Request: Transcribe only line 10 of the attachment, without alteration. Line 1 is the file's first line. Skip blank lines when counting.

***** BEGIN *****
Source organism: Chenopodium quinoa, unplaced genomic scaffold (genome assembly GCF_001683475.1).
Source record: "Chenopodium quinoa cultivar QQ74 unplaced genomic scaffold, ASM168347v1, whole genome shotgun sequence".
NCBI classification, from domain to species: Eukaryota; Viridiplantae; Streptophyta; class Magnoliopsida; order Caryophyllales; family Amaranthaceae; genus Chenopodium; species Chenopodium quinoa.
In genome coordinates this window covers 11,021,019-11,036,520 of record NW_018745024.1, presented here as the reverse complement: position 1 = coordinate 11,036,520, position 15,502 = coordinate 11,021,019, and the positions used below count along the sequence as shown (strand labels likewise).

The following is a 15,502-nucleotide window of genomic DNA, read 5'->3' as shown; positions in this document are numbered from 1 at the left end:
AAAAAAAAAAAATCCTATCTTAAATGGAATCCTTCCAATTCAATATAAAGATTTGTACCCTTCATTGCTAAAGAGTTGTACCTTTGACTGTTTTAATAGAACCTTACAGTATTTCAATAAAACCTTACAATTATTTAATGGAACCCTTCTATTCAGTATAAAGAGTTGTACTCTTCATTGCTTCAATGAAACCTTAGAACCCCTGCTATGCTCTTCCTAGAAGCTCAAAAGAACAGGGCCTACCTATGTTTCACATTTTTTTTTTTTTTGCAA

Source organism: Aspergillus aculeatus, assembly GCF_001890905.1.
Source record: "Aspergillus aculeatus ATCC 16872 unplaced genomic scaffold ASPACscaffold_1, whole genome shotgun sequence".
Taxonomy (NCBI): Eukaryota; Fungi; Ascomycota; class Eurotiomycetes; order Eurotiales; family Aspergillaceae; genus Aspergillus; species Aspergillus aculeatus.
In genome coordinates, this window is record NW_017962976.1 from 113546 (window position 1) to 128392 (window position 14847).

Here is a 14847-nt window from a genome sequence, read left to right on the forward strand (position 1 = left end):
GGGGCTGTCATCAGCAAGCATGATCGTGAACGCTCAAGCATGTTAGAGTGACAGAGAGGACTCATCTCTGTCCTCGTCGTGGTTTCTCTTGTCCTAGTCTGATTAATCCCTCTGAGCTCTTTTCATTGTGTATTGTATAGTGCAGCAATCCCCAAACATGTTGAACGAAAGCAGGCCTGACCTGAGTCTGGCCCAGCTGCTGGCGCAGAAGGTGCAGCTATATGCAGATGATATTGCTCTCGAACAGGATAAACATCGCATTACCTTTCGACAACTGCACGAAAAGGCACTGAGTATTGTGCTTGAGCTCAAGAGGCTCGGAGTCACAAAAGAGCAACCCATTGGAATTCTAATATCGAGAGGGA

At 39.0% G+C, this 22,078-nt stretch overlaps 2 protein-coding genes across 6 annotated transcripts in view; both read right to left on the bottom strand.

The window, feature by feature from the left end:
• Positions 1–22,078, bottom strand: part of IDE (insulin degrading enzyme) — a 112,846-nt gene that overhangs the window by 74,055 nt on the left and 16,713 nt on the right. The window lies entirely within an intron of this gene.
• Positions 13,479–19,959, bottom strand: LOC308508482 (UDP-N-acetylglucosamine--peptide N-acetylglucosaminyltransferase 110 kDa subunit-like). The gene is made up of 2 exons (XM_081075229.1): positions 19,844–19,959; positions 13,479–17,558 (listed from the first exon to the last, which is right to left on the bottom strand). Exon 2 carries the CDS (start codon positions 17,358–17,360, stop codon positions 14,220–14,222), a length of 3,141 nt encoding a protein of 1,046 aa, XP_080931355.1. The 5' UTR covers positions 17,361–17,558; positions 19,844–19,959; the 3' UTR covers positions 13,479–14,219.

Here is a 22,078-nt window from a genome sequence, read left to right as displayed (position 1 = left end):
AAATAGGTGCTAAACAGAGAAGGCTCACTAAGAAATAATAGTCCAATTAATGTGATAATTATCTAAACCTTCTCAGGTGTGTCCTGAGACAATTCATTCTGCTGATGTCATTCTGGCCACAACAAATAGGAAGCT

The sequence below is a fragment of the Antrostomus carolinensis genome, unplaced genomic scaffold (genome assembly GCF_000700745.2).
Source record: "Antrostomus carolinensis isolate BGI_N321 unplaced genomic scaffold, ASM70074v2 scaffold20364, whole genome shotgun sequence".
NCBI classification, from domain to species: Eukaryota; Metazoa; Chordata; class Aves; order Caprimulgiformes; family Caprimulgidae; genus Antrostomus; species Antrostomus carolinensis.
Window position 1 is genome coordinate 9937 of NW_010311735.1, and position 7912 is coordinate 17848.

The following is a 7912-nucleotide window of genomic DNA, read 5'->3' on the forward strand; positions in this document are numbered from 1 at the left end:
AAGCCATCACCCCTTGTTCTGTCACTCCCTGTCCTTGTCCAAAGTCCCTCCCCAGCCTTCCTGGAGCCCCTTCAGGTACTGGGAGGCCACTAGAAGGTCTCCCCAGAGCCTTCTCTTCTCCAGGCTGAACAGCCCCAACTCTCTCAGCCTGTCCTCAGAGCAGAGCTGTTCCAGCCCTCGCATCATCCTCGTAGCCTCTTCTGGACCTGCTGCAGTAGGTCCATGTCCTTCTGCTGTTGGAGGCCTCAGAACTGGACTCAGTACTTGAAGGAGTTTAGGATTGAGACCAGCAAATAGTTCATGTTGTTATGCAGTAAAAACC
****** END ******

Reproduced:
In genome coordinates, this window is record NW_017962976.1 from 113546 (window position 1) to 128392 (window position 14847).